Colony Collapse Disorder: Where Are All The Bees?

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The reports first started in the latter half of 2006. Huge losses of bees were being reported by commercial bee-keepers in the eastern United States. While it is normal for a bee colony to lose about 5% a year, these colonies were seeing much more massive die-offs. In some cases, losses of 90% and more were being reported.

By 2007, apiaries all over the United States were seeing similar, massive population collapses in their colonies. These were not gradual die-offs, but rather massive, sudden collapses. In 2007, the United States saw a 32% loss in beehives, followed by a 35% drop in 2008 and 29% in 2009.

Since the initial 2007 collapse in the US, commercial beekeepers have seen similar collapses in Europe, Japan and other areas. Notably, however, bee populations in other areas have actually increased in this time frame.

The collapse of bee populations can have a number of impacts. The most obvious is the loss of bee-produced products, like honey and wax, but that is hardly the most important contribution of bees to human agriculture and agricultural products. Bees are the primary pollinator of many human food crops, with up to third of food we eat a result of their activities, especially fruits. Some of the crops that rely on bees for pollination include apples, peaches, soybeans, pears, pumpkins, cucumbers, cherries, raspberries, blackberries and strawberries.

Most grain crops are wind-pollinated, so the decline in bees won’t affect most staple crops. There are also other insect pollinators, though they are not as effective as bees.

bee colony

A variety of answers have been suggested for Colony Collapse Disorder, and it is quite likely that it is a combination of factors that triggered the collapse. Pesticides are often cited, but they are hardly the only possible culprit. Bees fall victim to a host of diseases and parasites, and are even the subject of predation by various species of wasps and hornets. Several of these vectors have been identified as possible links in CCD. The Israeli Acute Paralysis Virus (IAPV), transmitted by the Varoa mite, is a strong correlative factor in CCD. While it may not cause it by itself, it is present in almost all instances of CCD. Then there is the fungus Nosema ceranae, which can cause dysentery in bees. Colonies actually showed signs of recovery if their hives were irradiated to elminate the fungus. Monoculture farming is another possible cause, leading to malnutrition in the hives. This would manifest itself in particular in situations where the bees are trying to fight off another condition or disease.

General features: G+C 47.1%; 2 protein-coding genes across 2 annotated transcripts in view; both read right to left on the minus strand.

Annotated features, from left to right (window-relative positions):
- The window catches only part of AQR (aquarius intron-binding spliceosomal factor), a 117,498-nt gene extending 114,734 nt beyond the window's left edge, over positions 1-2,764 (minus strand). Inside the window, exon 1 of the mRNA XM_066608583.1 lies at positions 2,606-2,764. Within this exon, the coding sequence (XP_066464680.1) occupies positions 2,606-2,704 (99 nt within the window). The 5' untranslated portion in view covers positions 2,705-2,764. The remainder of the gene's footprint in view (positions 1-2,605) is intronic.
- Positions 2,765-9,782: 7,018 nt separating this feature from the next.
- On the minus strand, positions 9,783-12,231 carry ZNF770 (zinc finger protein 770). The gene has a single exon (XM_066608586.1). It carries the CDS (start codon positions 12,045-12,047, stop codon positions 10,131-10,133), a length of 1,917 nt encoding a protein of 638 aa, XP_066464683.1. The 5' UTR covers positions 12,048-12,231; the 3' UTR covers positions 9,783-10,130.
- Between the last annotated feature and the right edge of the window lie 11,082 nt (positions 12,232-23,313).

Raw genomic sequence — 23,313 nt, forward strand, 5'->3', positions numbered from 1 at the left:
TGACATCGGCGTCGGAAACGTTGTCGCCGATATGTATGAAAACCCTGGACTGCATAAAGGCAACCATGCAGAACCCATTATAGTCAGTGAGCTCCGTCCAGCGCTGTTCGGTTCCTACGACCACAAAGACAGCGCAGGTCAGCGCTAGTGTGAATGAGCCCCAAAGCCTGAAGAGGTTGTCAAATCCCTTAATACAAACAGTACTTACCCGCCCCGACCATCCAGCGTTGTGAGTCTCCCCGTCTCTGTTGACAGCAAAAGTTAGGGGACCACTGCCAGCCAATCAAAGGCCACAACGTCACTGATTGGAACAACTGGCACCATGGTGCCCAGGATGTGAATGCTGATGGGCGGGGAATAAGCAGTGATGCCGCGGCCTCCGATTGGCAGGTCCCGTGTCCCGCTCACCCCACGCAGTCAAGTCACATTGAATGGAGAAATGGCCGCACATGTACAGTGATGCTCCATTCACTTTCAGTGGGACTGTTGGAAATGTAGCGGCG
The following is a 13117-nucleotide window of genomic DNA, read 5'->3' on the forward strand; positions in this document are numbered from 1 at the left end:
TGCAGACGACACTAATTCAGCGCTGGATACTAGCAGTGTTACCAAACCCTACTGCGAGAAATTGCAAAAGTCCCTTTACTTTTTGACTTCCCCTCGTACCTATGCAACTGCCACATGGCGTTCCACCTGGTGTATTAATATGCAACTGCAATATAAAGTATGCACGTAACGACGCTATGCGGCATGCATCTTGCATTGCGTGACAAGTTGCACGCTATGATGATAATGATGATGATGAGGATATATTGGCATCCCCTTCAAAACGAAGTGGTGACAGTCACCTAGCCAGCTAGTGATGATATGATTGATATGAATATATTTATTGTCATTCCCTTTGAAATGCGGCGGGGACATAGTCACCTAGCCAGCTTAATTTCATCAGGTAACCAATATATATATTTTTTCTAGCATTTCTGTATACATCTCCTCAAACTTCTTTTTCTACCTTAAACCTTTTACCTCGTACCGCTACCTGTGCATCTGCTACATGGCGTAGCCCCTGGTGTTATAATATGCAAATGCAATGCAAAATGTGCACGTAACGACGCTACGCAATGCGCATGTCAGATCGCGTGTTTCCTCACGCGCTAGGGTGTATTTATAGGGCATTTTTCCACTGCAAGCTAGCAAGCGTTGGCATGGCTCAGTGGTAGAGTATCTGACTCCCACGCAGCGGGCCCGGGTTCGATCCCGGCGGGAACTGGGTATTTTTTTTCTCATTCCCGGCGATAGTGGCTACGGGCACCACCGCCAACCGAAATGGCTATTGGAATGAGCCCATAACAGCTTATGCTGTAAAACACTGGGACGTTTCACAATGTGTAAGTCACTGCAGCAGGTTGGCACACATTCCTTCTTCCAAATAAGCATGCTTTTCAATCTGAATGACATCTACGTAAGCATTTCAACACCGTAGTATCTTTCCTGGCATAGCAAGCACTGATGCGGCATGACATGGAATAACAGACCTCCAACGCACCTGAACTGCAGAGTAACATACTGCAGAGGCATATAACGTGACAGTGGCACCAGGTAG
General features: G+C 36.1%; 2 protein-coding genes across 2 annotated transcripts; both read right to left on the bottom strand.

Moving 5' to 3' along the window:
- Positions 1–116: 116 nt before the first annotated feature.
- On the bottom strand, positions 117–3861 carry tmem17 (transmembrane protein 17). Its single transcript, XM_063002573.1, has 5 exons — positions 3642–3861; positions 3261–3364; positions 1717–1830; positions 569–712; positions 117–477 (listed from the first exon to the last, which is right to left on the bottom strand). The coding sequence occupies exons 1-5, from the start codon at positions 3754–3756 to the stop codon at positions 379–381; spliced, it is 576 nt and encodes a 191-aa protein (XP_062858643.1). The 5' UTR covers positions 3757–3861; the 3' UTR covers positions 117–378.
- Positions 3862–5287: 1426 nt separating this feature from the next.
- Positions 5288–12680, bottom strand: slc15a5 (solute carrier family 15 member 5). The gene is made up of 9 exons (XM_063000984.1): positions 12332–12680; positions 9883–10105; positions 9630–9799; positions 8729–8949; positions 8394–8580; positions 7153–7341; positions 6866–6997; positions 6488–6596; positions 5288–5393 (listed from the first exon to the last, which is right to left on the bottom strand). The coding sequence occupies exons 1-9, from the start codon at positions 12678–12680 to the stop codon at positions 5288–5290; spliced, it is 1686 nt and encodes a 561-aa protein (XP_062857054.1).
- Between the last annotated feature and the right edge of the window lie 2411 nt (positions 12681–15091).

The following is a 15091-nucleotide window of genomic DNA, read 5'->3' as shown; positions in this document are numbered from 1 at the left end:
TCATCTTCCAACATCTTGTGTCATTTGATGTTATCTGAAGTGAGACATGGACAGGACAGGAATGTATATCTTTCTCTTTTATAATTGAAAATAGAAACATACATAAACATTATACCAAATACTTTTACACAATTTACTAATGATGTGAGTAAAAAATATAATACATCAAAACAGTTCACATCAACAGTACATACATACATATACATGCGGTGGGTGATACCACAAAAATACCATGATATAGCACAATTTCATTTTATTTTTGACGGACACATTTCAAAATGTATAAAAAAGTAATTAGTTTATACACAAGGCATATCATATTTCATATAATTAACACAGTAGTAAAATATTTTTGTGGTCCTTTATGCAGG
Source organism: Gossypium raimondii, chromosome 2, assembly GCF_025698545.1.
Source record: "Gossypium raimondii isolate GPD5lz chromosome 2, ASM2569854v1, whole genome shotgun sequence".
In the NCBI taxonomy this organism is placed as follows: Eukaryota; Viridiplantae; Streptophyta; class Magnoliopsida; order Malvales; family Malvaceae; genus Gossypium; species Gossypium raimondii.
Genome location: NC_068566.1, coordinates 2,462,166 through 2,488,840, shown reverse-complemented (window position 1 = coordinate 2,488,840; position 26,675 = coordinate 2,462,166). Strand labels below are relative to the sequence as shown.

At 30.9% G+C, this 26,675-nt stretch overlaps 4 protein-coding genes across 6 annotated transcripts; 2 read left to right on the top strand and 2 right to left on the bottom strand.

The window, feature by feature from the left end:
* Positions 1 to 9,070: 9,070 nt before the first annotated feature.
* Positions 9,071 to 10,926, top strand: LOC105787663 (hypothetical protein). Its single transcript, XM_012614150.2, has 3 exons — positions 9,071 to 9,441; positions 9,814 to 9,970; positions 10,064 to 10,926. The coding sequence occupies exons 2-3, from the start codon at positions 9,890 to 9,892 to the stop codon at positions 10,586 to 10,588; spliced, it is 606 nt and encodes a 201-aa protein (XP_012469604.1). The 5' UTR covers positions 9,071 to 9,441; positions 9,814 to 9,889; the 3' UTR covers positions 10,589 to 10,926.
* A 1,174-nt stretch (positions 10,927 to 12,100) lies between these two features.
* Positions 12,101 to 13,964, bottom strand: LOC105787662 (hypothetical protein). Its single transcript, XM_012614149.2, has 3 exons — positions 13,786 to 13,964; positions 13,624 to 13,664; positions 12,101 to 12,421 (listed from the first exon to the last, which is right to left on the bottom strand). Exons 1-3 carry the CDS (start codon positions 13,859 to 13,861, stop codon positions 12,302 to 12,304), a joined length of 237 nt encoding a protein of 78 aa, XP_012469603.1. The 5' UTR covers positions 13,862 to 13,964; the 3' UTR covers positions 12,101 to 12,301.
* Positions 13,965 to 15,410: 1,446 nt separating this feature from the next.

Then there is the affect of pesticides, which cannot be understated. A new class of insecticides, known as neonicotinoids, is taken up by bees, but at levels below what are considered lethal. There are concerns about long-term effects of these pesticides, and whether the effects will accumulate. However, this class of pesticides was discontinued in Europe, and yet CCD has continued there. Clearly, this is not a simple problem with simple solutions.

Answering the question of what causes CCD also suggests the solution. However, it is starting to become evident that it is not likely one single cause, but a whole host of them that have simply put too much pressure on the colonies. Ultimately, though, the responsibility comes to rest with human beings, and the agricultural methods we practice. The most effective response to the problem of Colony Collapse is to take a good, hard look at many farming practices, and work towards reforming. This may lead to the bees coming back to the fields. Eventually.

  • Colin Dunn

    Colin Dunn was born and raised in Northern Alberta. Growing up in the boreal forest gave him an appreciation for nature, an appreciation that was enhanced by the works of his artist mother, Svala Dunn, who captured the landscapes and wildlife of the north in her oils and watercolors. He holds a Degree in Geography from the University of Alberta, with a concentration in Urban Studies. He has since found career in information technology, but still pursues his first interests in geography and the environment. He lives and works in southern Vancouver Island, with his wife and three children.

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